There are no long-term contracts required to utilize the Scout system and setup can be accomplished by the user easily through the software. Assuming an additional $135,000 of funding is raised within the next four weeks, the first batch of Scout security systems is expected to ship during August 2013. It’s possible that the installation of a Scout home security system could help the user qualify for discounts on their homeowners insurance, but that decision is entirely up to each insurance provider.

Editors' Recommendations

911 hotlines are outdated, so Ginny Katz is building something better
HazAdapt app in use

In the grip of an emergency, the first move for many Americans is to call 911. The emergency response system has been around for decades, but like many institutions, it has struggled to keep up with technology. Call centers are easily overwhelmed in big emergencies, they often can’t track the locations of people calling from cell phones, and they’re vulnerable to hacking. An egregious example of this came in 2017, when a hacker used a malicious link on Twitter to hijack thousands of phones, forcing them to call 911 repeatedly, flooding call centers with false alarms.

“I’ve been studying and working in disasters, diseases, and emergency management for over 10 years,” says Ginny Katz, founder and CEO of HazAdapt. “At the end of my master’s degree, I really began to dive into the tech because I thought we really need some better technology here, and it just seems like what’s on the market today is not cutting it.”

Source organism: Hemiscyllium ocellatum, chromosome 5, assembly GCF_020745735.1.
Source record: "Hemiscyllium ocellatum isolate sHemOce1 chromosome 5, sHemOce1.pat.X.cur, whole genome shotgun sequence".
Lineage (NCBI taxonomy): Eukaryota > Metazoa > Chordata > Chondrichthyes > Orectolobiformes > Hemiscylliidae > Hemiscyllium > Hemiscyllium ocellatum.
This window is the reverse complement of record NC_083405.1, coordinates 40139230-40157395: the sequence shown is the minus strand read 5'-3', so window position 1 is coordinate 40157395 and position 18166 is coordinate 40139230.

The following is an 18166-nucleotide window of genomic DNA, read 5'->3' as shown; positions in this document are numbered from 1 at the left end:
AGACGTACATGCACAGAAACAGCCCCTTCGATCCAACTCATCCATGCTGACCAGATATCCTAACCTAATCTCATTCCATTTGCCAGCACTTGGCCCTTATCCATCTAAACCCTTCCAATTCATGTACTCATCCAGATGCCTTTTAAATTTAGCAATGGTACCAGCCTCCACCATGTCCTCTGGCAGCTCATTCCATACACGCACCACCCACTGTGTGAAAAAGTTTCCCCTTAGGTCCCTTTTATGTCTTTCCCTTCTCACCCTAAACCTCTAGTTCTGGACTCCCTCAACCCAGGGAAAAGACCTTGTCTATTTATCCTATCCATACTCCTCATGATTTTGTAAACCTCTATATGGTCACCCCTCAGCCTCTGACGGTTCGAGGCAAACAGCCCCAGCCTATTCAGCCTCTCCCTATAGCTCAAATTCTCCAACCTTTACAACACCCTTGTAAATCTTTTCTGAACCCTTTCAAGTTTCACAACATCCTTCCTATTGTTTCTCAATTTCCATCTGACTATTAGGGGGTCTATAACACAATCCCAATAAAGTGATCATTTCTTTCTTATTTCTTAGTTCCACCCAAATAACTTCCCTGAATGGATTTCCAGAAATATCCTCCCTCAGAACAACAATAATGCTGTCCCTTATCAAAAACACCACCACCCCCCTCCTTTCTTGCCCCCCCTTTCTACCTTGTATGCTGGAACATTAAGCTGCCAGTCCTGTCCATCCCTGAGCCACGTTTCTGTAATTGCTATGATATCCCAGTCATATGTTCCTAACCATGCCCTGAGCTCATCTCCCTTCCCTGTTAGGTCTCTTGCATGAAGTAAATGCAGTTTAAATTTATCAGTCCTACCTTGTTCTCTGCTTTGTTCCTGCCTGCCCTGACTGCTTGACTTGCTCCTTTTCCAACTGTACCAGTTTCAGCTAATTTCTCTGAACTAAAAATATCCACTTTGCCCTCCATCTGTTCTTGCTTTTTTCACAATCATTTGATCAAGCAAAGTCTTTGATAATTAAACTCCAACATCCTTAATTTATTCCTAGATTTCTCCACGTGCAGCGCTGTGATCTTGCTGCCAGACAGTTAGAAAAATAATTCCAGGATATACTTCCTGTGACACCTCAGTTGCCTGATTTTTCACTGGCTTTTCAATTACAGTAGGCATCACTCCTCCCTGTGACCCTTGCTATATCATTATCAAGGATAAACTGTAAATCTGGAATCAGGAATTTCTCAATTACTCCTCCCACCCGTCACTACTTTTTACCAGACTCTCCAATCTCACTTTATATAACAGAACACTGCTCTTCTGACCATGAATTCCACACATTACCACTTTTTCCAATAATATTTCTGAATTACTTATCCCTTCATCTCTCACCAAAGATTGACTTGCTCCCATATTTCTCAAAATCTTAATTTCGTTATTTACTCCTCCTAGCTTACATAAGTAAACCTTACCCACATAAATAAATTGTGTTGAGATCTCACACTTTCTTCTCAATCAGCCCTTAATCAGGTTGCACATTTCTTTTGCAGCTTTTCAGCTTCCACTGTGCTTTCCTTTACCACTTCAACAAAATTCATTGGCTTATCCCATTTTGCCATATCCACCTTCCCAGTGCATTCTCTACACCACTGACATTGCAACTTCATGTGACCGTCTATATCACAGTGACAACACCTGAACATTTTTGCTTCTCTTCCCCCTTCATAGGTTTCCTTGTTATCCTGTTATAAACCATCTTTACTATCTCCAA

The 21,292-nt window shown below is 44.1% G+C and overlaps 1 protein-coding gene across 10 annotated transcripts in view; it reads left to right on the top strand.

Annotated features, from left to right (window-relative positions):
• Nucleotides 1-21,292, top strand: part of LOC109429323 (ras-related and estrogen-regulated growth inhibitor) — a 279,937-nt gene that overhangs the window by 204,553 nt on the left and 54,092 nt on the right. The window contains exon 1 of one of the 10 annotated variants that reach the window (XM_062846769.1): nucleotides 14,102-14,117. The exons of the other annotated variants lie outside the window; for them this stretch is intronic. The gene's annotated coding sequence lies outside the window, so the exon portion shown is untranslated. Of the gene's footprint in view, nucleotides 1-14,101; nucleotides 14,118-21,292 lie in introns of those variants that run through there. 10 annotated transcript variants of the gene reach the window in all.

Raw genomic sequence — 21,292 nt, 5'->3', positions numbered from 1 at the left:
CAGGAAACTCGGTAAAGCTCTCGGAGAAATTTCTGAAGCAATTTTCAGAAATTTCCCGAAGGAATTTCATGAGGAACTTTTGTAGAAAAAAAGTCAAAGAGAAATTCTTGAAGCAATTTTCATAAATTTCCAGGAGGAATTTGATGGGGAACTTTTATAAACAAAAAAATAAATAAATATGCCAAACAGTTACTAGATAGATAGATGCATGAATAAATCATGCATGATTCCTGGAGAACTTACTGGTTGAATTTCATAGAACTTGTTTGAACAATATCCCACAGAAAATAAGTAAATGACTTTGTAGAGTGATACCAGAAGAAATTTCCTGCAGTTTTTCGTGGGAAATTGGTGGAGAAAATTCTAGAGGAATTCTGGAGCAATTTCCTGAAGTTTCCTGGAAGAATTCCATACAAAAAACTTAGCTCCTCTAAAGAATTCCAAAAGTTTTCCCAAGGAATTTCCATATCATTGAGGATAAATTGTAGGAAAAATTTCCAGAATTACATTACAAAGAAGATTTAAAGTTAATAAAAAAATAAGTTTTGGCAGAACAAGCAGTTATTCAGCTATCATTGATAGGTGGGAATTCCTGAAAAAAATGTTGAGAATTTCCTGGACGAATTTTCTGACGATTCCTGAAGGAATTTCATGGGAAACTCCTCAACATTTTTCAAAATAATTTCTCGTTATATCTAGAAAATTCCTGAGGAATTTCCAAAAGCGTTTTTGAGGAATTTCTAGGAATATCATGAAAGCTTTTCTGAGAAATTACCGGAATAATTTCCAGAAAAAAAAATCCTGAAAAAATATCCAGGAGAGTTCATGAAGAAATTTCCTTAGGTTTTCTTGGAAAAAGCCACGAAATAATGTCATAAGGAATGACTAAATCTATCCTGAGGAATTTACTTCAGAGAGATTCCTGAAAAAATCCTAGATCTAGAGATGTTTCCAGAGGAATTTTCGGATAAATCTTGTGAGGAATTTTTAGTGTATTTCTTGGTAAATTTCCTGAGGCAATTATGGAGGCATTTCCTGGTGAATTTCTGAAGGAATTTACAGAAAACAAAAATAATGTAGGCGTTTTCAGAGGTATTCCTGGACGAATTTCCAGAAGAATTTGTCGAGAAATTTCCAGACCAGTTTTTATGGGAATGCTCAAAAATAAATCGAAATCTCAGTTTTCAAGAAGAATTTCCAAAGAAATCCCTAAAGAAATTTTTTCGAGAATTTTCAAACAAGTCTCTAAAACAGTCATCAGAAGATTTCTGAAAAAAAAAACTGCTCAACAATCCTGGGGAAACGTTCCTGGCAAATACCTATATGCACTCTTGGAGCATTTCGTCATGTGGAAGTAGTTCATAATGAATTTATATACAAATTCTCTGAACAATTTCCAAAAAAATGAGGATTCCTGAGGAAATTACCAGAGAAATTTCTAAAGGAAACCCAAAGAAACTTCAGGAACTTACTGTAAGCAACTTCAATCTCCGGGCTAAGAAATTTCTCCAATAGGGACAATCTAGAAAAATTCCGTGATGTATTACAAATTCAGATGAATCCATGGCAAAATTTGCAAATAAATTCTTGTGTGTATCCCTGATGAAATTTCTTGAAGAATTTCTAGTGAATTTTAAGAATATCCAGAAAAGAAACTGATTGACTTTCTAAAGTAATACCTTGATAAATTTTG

Read more
How SETI@home accelerated alien hunting with an army of armchair astronomers

On July 23, 1995, Alan Hale and Thomas Bopp both had telescopes trained on the sky. Both noticed a fuzzy object that turned out to be a comet. Hale has a PhD in astronomy, but Bopp was borrowing a friend’s instrument. Because they’d spotted the object at about the same time, Hale and Bopp both had their names attached to the now famous comet.

There’s always been plenty of space for amateurs in the field of astronomy. While it’s often been solo star hunters or small societies, the SETI@Home experiment brought together millions of citizen scientists interested in learning if humans are alone in the universe.

Read more
Seattle’s vote-by-phone system could be a game changer, but only if it’s secure
zipcar drivethevote electoin 59947941  closeup of an american i voted sticker placed on a navy shirt

When King County, Washington, voters cast a ballot for King Conservation District Board of Supervisors this year, they’ll be able to do so by smartphone, if they wish. While the county, which includes the city of Seattle, has about 1.2 million voters, in the past only between 1 and 3 percent usually participate in these types of elections. Supporters of the move are hoping it will empower more people to vote, but critics worry about the security of such a system.

By inputting their name and birthday via their phone’s internet browser, King County voters can log in to the portal. They choose and verify their candidate, then use their phone’s touchscreen to submit their signature.

Read more